Next weekend I am thrilled that my great-nephew, Christopher will be flying to Sicily on his own quest to visit his great-great-grandparent’s roots. I am excited for him to revisit the same places I did and to learn more about his ancestry. Travel safe, blood of my blood.

Chris
Chris

I would love to hear stories of your ancestry.
Please send them to me at preciousartby preciouspeople.org

See you in Florence on Thursday!
-Maria

THASC is a unique small American business producing cards and other promotional products.
www.thasc.com

5 thoughts on “Buscemi, Sicily- My Grandfather’s Roots

  1. Dana Burdick March 24, 2015 / 4:50 pm

    Mariab

    Everything sounds so fascinating out there. I would have loved that tour of the museum. It sounded like you and your cousin had a great time, and learned alot. My father’s from Sicily, but he never had the desire To go back. We don’t have any family left out there, but l never been, l would like to go see were my father and Grandfather were born. That most have been great owning your own macaroni store. I would have loved to work there. Christopher Is lucky that he ls going to go there and learn about his roots. He will have a wonderful time. Enjoy your time out there christopher.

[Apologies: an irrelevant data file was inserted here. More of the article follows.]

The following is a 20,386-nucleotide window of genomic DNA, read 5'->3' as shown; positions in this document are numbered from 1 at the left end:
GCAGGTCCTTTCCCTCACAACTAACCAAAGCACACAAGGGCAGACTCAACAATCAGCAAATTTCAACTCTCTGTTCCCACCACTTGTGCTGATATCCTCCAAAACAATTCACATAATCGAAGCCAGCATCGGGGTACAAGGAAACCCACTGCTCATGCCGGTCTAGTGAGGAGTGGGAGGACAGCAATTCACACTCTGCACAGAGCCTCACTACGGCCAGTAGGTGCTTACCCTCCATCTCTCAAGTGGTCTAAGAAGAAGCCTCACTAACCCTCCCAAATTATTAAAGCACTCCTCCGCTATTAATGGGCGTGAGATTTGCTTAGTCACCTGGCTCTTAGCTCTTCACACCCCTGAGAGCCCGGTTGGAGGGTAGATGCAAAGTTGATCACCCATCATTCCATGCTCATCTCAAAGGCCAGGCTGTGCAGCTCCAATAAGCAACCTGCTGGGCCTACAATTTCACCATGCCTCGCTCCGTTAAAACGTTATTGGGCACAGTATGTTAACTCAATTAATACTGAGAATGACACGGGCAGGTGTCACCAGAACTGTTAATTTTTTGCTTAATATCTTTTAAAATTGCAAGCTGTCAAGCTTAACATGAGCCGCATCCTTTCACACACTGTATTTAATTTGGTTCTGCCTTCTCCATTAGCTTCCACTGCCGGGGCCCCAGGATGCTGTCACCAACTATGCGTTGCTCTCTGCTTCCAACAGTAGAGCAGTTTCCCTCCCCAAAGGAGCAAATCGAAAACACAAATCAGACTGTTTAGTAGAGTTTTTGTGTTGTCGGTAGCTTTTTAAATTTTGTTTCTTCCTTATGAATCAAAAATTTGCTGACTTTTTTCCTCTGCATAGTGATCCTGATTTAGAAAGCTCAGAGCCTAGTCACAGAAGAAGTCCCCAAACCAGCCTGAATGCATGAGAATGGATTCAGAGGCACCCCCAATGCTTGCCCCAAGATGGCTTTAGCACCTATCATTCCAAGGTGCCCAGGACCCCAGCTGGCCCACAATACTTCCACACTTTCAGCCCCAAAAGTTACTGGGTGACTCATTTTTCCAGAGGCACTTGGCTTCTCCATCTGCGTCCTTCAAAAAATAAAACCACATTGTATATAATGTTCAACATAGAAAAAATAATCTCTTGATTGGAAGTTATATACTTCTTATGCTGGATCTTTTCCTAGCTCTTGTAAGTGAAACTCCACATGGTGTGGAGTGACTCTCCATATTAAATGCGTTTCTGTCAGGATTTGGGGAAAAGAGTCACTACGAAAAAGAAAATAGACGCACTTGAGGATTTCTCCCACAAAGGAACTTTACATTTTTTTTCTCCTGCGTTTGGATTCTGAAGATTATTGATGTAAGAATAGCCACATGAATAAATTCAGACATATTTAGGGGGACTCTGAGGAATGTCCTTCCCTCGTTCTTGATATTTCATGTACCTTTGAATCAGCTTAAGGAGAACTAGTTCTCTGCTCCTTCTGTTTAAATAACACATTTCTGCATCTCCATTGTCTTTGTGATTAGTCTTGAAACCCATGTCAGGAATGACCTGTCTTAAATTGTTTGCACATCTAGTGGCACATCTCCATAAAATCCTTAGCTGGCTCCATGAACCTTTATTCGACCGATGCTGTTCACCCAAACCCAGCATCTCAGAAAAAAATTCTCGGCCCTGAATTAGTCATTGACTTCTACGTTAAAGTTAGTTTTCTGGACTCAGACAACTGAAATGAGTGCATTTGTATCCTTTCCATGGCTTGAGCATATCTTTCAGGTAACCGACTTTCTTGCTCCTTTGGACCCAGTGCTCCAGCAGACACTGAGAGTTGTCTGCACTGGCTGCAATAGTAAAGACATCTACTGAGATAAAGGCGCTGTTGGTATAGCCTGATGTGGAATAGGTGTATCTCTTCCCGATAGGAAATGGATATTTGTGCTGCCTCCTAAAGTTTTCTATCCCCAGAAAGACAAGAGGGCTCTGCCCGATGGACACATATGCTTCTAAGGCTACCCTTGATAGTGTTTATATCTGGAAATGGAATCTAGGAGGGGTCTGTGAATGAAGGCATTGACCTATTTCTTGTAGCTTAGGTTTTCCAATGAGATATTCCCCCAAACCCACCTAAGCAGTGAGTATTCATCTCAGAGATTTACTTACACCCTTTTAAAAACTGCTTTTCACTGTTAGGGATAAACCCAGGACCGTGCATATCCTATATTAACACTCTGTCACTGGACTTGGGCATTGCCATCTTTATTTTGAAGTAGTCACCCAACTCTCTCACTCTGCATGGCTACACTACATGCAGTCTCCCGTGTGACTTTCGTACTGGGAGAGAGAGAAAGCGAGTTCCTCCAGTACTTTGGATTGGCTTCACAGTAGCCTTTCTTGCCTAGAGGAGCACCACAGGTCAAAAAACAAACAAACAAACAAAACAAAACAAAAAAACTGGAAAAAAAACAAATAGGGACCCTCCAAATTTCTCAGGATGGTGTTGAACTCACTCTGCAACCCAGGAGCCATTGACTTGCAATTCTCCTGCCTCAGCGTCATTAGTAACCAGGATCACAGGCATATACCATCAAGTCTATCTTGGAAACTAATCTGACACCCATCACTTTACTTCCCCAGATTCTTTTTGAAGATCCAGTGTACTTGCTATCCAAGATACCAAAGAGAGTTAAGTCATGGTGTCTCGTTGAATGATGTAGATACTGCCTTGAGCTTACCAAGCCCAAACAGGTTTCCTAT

Like

    • Maria March 25, 2015 / 8:54 am

      I am so excited for Christopher. I’m sure he’ll be amazed at the history of his ancestors!!! I can’t wait to take Scot too!!

      Like

  2. Anna March 25, 2015 / 1:33 pm

    Dear Maria, what a wonderful rendition of Buscemi. my son Michael and his daughters Jacqueline and Tiffani plan on visiting Buscemi the first week of MAY. When will Christopher be there?
    Maria wasn’t the headstone of grandpa sculptured by one of our relatives?
    Wish I was going too. love Anna

    Like

    • tesoromio315 March 26, 2015 / 7:50 am

      Anna, Chris is going this weekend just before he finishes semester abroad. Sorry he will miss them. Yes the tomb was made by his nephew Salvatore I believe. He was an artist. I met his daughter 2 years ago. She lives in Siracusa.

      Like

  3. Linda May 28, 2016 / 8:15 am

    Thanks for sharing Maria. My maternal grandmother’s family (Buscema) came from Buccheri ….. I didn’t know that Buscemi was of Arabic origin. Would you happen to know the meaning of the name?.

    Like

Leave a Reply

Fill in your details below or click an icon to log in:

WordPress.com Logo

You are commenting using your WordPress.com account. Log Out / Change )

Twitter picture

You are commenting using your Twitter account. Log Out / Change )

Facebook photo

You are commenting using your Facebook account. Log Out / Change )

Google+ photo

You are commenting using your Google+ account. Log Out / Change )

Connecting to %s